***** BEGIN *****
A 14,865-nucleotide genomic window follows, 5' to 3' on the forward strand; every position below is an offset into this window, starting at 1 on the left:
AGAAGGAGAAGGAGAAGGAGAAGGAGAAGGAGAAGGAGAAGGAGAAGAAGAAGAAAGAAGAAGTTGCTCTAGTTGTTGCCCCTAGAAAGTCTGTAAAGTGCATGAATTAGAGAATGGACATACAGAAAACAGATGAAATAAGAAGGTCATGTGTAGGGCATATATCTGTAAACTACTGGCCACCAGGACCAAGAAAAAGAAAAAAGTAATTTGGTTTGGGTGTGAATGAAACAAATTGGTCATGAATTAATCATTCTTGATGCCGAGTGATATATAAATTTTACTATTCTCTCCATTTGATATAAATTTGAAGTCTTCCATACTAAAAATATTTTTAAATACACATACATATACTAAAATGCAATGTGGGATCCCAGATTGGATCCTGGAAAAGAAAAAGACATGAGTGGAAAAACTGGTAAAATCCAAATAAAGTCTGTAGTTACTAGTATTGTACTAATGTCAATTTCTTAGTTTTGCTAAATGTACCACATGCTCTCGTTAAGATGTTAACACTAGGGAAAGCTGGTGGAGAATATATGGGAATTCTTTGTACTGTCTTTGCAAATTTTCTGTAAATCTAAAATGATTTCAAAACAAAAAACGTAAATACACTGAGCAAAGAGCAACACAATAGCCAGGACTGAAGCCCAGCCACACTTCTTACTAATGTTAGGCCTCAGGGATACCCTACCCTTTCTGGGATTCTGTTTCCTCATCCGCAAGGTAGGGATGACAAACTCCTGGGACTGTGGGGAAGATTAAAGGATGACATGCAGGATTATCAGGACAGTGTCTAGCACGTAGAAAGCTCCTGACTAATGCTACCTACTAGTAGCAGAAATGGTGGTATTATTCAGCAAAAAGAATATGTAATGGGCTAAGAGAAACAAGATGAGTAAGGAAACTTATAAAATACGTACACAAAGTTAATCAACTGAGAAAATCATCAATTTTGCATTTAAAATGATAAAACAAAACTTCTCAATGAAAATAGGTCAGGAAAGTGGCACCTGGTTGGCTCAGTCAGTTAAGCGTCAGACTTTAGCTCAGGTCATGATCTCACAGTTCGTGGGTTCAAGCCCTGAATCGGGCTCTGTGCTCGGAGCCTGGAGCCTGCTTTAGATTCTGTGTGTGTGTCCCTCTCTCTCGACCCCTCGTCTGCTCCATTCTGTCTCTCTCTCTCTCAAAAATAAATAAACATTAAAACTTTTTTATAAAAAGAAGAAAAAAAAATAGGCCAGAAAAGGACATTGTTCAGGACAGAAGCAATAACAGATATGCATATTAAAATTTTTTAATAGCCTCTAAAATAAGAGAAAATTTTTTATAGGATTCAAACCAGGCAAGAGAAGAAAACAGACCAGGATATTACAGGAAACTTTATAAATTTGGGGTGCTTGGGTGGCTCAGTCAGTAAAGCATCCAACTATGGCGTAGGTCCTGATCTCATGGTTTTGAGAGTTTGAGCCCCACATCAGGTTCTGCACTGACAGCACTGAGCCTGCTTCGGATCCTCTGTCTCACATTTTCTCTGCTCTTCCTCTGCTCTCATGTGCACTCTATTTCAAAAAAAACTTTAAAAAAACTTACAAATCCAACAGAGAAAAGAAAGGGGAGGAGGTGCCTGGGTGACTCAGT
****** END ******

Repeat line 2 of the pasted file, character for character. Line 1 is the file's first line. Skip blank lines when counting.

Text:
AGAAGGAGAAGGAGAAGGAGAAGGAGAAGGAGAAGGAGAAGGAGAAGAAGAAGAAAGAAGAAGTTGCTCTAGTTGTTGCCCCTAGAAAGTCTGTAAAGTGCATGAATTAGAGAATGGACATACAGAAAACAGATGAAATAAGAAGGTCATGTGTAGGGCATATATCTGTAAACTACTGGCCACCAGGACCAAGAAAAAGAAAAAAGTAATTTGGTTTGGGTGTGAATGAAACAAATTGGTCATGAATTAATCATTCTTGATGCCGAGTGATATATAAATTTTACTATTCTCTCCATTTGATATAAATTTGAAGTCTTCCATACTAAAAATATTTTTAAATACACATACATATACTAAAATGCAATGTGGGATCCCAGATTGGATCCTGGAAAAGAAAAAGACATGAGTGGAAAAACTGGTAAAATCCAAATAAAGTCTGTAGTTACTAGTATTGTACTAATGTCAATTTCTTAGTTTTGCTAAATGTACCACATGCTCTCGTTAAGATGTTAACACTAGGGAAAGCTGGTGGAGAATATATGGGAATTCTTTGTACTGTCTTTGCAAATTTTCTGTAAATCTAAAATGATTTCAAAACAAAAAACGTAAATACACTGAGCAAAGAGCAACACAATAGCCAGGACTGAAGCCCAGCCACACTTCTTACTAATGTTAGGCCTCAGGGATACCCTACCCTTTCTGGGATTCTGTTTCCTCATCCGCAAGGTAGGGATGACAAACTCCTGGGACTGTGGGGAAGATTAAAGGATGACATGCAGGATTATCAGGACAGTGTCTAGCACGTAGAAAGCTCCTGACTAATGCTACCTACTAGTAGCAGAAATGGTGGTATTATTCAGCAAAAAGAATATGTAATGGGCTAAGAGAAACAAGATGAGTAAGGAAACTTATAAAATACGTACACAAAGTTAATCAACTGAGAAAATCATCAATTTTGCATTTAAAATGATAAAACAAAACTTCTCAATGAAAATAGGTCAGGAAAGTGGCACCTGGTTGGCTCAGTCAGTTAAGCGTCAGACTTTAGCTCAGGTCATGATCTCACAGTTCGTGGGTTCAAGCCCTGAATCGGGCTCTGTGCTCGGAGCCTGGAGCCTGCTTTAGATTCTGTGTGTGTGTCCCTCTCTCTCGACCCCTCGTCTGCTCCATTCTGTCTCTCTCTCTCTCAAAAATAAATAAACATTAAAACTTTTTTATAAAAAGAAGAAAAAAAAATAGGCCAGAAAAGGACATTGTTCAGGACAGAAGCAATAACAGATATGCATATTAAAATTTTTTAATAGCCTCTAAAATAAGAGAAAATTTTTTATAGGATTCAAACCAGGCAAGAGAAGAAAACAGACCAGGATATTACAGGAAACTTTATAAATTTGGGGTGCTTGGGTGGCTCAGTCAGTAAAGCATCCAACTATGGCGTAGGTCCTGATCTCATGGTTTTGAGAGTTTGAGCCCCACATCAGGTTCTGCACTGACAGCACTGAGCCTGCTTCGGATCCTCTGTCTCACATTTTCTCTGCTCTTCCTCTGCTCTCATGTGCACTCTATTTCAAAAAAAACTTTAAAAAAACTTACAAATCCAACAGAGAAAAGAAAGGGGAGGAGGTGCCTGGGTGACTCAGT